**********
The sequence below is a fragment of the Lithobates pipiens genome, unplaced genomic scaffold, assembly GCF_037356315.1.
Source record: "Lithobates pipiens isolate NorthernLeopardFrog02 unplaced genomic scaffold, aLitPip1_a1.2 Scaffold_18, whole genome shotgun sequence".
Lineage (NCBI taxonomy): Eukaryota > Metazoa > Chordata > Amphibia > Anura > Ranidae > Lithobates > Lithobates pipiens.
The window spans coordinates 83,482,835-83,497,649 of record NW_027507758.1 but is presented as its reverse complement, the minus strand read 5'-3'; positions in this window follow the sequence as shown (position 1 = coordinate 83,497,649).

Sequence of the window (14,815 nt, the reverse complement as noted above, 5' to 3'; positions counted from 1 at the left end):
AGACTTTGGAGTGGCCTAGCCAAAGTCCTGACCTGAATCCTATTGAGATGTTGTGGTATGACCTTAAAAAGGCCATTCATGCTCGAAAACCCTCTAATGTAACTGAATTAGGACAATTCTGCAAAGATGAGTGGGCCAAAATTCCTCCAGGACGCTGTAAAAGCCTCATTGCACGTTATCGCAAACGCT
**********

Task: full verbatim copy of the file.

The sequence below is a fragment of the Lithobates pipiens genome, unplaced genomic scaffold, assembly GCF_037356315.1.
Source record: "Lithobates pipiens isolate NorthernLeopardFrog02 unplaced genomic scaffold, aLitPip1_a1.2 Scaffold_18, whole genome shotgun sequence".
Lineage (NCBI taxonomy): Eukaryota > Metazoa > Chordata > Amphibia > Anura > Ranidae > Lithobates > Lithobates pipiens.
The window spans coordinates 83,482,835-83,497,649 of record NW_027507758.1 but is presented as its reverse complement, the minus strand read 5'-3'; positions in this window follow the sequence as shown (position 1 = coordinate 83,497,649).

Sequence of the window (14,815 nt, the reverse complement as noted above, 5' to 3'; positions counted from 1 at the left end):
AGACTTTGGAGTGGCCTAGCCAAAGTCCTGACCTGAATCCTATTGAGATGTTGTGGTATGACCTTAAAAAGGCCATTCATGCTCGAAAACCCTCTAATGTAACTGAATTAGGACAATTCTGCAAAGATGAGTGGGCCAAAATTCCTCCAGGACGCTGTAAAAGCCTCATTGCACGTTATCGCAAACGCT